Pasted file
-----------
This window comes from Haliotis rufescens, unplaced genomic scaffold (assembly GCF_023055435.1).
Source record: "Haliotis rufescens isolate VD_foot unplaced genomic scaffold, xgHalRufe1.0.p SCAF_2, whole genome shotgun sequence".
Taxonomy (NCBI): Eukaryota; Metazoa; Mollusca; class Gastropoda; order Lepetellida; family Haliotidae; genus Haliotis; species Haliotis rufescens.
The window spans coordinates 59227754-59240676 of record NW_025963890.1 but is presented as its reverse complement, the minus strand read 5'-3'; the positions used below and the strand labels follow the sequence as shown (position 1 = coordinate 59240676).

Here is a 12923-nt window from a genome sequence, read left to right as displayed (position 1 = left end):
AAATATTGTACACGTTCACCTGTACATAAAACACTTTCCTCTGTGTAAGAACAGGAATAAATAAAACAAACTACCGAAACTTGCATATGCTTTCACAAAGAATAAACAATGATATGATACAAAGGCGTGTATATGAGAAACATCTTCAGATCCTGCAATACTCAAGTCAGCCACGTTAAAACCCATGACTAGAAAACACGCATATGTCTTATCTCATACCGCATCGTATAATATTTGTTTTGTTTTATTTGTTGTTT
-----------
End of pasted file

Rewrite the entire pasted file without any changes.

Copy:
This window comes from Haliotis rufescens, unplaced genomic scaffold (assembly GCF_023055435.1).
Source record: "Haliotis rufescens isolate VD_foot unplaced genomic scaffold, xgHalRufe1.0.p SCAF_2, whole genome shotgun sequence".
Taxonomy (NCBI): Eukaryota; Metazoa; Mollusca; class Gastropoda; order Lepetellida; family Haliotidae; genus Haliotis; species Haliotis rufescens.
The window spans coordinates 59227754-59240676 of record NW_025963890.1 but is presented as its reverse complement, the minus strand read 5'-3'; the positions used below and the strand labels follow the sequence as shown (position 1 = coordinate 59240676).

Here is a 12923-nt window from a genome sequence, read left to right as displayed (position 1 = left end):
AAATATTGTACACGTTCACCTGTACATAAAACACTTTCCTCTGTGTAAGAACAGGAATAAATAAAACAAACTACCGAAACTTGCATATGCTTTCACAAAGAATAAACAATGATATGATACAAAGGCGTGTATATGAGAAACATCTTCAGATCCTGCAATACTCAAGTCAGCCACGTTAAAACCCATGACTAGAAAACACGCATATGTCTTATCTCATACCGCATCGTATAATATTTGTTTTGTTTTATTTGTTGTTT